Godongwana’s Mini-Budget – which seeks to Raise taxes – will Sharply Hurt the Poor and Escalate the Cost-of-living Crisis

The Medium-Term Budget Policy Statement delivered by Finance Minister Enoch Godongwana highlights that the ruling party has run out of ideas to grow the economy and create jobs. Combined with reckless spending this has left South Africa in a dire financial strait, which will disproportionately hurt the most vulnerable members of our society in the face of the escalating cost-of-living crisis.

Four years since former Finance Minister Tito Mboweni delivered the ‘Aloe Vera’ Budget Speech in 2019 where he warned that unless public spending is controlled the country will face a fiscal cliff, Godongwana’s mini budget on Wednesday showed that unproductive and irresponsible spending by the ruling party has rather ballooned while the economy was mismanaged.

Instead of providing new and innovative ideas to tackle the cost-of-living crises faced by millions of South Africans, Minister Godongwana’s budget will inflict more pain with steep spending cuts, planned increases in taxes of R15 billion and below-inflation adjustments for frontline services such as healthcare, policing, and education.

This while the minister failed to address the government’s key impediment to economic growth: the mismanagement of public money and the looting of public coffers. South Africa does not have a funding problem but simply does not get enough return on the money it is currently spending.

By now, the age-old line that economic reforms are being accelerated, and legislation will be changed to improve private sector participation, also does not provide any hope to South Africans as President Ramaphosa has promised these since elected in 2018 – and five years later there are no results to be shown.

ActionSA reiterates that the incredibly difficult financial situation in which the country finds itself is a product of the harmful legacy of the president and the ruling party. Ramaphosa and the ruling party should, therefore, not again seek to place the burden on the South African people – as it is attempting to do – who are already overburdened by the deepening cost-of-living crisis.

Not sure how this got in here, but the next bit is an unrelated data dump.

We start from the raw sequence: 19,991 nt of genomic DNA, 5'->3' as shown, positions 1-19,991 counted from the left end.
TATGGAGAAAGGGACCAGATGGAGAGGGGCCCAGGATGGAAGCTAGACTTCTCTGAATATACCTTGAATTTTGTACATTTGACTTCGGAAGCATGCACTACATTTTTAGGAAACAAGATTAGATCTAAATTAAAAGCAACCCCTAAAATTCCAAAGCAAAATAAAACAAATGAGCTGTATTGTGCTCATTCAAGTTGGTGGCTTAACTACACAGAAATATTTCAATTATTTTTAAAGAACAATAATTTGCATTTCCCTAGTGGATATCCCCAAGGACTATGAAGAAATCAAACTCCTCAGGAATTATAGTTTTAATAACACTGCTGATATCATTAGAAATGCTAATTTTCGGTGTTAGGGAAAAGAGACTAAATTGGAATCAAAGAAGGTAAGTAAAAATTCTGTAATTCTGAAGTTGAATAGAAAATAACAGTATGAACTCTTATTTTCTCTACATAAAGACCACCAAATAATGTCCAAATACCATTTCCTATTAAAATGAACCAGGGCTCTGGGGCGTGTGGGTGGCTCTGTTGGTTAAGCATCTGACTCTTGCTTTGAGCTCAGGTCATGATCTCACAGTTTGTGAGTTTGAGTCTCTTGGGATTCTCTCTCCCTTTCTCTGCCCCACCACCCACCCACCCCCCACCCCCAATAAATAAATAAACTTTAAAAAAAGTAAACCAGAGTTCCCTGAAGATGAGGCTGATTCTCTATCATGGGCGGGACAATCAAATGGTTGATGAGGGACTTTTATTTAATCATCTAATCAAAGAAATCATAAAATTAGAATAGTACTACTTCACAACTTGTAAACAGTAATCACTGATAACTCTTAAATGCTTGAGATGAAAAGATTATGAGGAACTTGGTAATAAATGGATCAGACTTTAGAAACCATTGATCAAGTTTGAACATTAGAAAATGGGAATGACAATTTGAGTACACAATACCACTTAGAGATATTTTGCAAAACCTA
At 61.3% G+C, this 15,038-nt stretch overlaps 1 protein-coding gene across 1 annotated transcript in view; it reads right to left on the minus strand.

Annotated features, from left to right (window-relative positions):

In line with the policies adopted at our policy conference in September, ActionSA believes our economy should urgently be stabilised by increasing competition in our electricity generation and transportation operations, increasing infrastructure investment, and reversing the breakdown in the rule of law by increasing prison sentences and deploying additional police personnel. These measures will help to grow the middle class which will expand the tax base and improve our fiscal situation.

In this regard, ActionSA welcomes that infrastructure is the fastest-growing budget item but is deeply concerned that frontline services such as healthcare, policing and education will not receive similar support. The over R120 billion planned cuts to housing and other services over the next three years are deeply concerning and will directly affect the poor and marginalised in our communities.

ActionSA also believes that all departments should conduct an organisational and reprioritise funding towards frontline service delivery, including doctors, teachers, and police officers.

Duplicated departments should be merged and reduced to under 20 departments, in line with proposals adopted by delegates at ActionSA’s policy conference, to reduce inefficiencies and save money. In this regard, it is deeply concerning that the National Treasury is planning to establish another infrastructure delivery office when such an office already exists within the presidency – an inherent duplication.

Change is needed to fix our economy, curb reckless spending, and broaden the tax base. Clearly, South Africa is headed for trouble under the ruling party, and therefore every South African should register to vote and vote for action in 2024. We cannot allow the ruling party to burden our people any longer.